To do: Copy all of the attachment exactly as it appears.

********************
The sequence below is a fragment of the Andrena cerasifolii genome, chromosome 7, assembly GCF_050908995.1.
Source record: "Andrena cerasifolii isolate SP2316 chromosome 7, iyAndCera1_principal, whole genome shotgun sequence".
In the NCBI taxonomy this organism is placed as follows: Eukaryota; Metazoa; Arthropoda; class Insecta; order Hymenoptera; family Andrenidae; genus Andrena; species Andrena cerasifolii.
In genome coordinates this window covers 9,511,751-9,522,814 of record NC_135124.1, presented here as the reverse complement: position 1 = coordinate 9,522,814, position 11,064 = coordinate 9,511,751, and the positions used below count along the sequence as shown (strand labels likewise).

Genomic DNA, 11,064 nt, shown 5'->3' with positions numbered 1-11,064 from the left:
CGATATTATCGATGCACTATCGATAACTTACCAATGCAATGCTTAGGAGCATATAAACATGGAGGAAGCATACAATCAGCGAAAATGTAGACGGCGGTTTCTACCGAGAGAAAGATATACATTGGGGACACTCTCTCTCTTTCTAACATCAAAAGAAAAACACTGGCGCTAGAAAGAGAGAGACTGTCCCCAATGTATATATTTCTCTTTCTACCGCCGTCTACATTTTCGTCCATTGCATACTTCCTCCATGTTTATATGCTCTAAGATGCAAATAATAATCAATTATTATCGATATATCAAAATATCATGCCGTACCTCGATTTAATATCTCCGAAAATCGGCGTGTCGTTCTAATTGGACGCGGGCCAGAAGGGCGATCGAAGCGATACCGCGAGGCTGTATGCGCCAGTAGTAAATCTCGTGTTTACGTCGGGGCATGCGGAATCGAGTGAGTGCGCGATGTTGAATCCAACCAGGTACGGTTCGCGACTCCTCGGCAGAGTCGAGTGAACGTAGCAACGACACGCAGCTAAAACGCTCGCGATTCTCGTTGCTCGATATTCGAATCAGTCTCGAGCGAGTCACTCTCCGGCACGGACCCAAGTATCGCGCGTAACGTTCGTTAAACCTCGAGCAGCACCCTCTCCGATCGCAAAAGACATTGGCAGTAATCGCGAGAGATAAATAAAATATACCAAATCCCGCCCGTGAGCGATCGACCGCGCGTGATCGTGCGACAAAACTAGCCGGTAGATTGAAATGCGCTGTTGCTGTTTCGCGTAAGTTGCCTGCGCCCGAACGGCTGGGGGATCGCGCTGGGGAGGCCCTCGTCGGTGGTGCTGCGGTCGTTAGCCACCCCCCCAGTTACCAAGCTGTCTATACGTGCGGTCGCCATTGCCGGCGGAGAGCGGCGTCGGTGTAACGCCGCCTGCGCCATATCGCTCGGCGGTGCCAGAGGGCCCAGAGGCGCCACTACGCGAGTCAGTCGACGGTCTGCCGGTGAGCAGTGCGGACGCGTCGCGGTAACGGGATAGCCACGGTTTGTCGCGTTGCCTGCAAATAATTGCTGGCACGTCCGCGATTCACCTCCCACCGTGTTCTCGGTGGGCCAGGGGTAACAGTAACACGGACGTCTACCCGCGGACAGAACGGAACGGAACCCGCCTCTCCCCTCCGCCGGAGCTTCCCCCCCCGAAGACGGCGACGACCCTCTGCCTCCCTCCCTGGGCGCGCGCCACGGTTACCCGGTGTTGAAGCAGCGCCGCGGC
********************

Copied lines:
The sequence below is a fragment of the Andrena cerasifolii genome, chromosome 7, assembly GCF_050908995.1.
Source record: "Andrena cerasifolii isolate SP2316 chromosome 7, iyAndCera1_principal, whole genome shotgun sequence".
In the NCBI taxonomy this organism is placed as follows: Eukaryota; Metazoa; Arthropoda; class Insecta; order Hymenoptera; family Andrenidae; genus Andrena; species Andrena cerasifolii.
In genome coordinates this window covers 9,511,751-9,522,814 of record NC_135124.1, presented here as the reverse complement: position 1 = coordinate 9,522,814, position 11,064 = coordinate 9,511,751, and the positions used below count along the sequence as shown (strand labels likewise).

Genomic DNA, 11,064 nt, shown 5'->3' with positions numbered 1-11,064 from the left:
CGATATTATCGATGCACTATCGATAACTTACCAATGCAATGCTTAGGAGCATATAAACATGGAGGAAGCATACAATCAGCGAAAATGTAGACGGCGGTTTCTACCGAGAGAAAGATATACATTGGGGACACTCTCTCTCTTTCTAACATCAAAAGAAAAACACTGGCGCTAGAAAGAGAGAGACTGTCCCCAATGTATATATTTCTCTTTCTACCGCCGTCTACATTTTCGTCCATTGCATACTTCCTCCATGTTTATATGCTCTAAGATGCAAATAATAATCAATTATTATCGATATATCAAAATATCATGCCGTACCTCGATTTAATATCTCCGAAAATCGGCGTGTCGTTCTAATTGGACGCGGGCCAGAAGGGCGATCGAAGCGATACCGCGAGGCTGTATGCGCCAGTAGTAAATCTCGTGTTTACGTCGGGGCATGCGGAATCGAGTGAGTGCGCGATGTTGAATCCAACCAGGTACGGTTCGCGACTCCTCGGCAGAGTCGAGTGAACGTAGCAACGACACGCAGCTAAAACGCTCGCGATTCTCGTTGCTCGATATTCGAATCAGTCTCGAGCGAGTCACTCTCCGGCACGGACCCAAGTATCGCGCGTAACGTTCGTTAAACCTCGAGCAGCACCCTCTCCGATCGCAAAAGACATTGGCAGTAATCGCGAGAGATAAATAAAATATACCAAATCCCGCCCGTGAGCGATCGACCGCGCGTGATCGTGCGACAAAACTAGCCGGTAGATTGAAATGCGCTGTTGCTGTTTCGCGTAAGTTGCCTGCGCCCGAACGGCTGGGGGATCGCGCTGGGGAGGCCCTCGTCGGTGGTGCTGCGGTCGTTAGCCACCCCCCCAGTTACCAAGCTGTCTATACGTGCGGTCGCCATTGCCGGCGGAGAGCGGCGTCGGTGTAACGCCGCCTGCGCCATATCGCTCGGCGGTGCCAGAGGGCCCAGAGGCGCCACTACGCGAGTCAGTCGACGGTCTGCCGGTGAGCAGTGCGGACGCGTCGCGGTAACGGGATAGCCACGGTTTGTCGCGTTGCCTGCAAATAATTGCTGGCACGTCCGCGATTCACCTCCCACCGTGTTCTCGGTGGGCCAGGGGTAACAGTAACACGGACGTCTACCCGCGGACAGAACGGAACGGAACCCGCCTCTCCCCTCCGCCGGAGCTTCCCCCCCCGAAGACGGCGACGACCCTCTGCCTCCCTCCCTGGGCGCGCGCCACGGTTACCCGGTGTTGAAGCAGCGCCGCGGC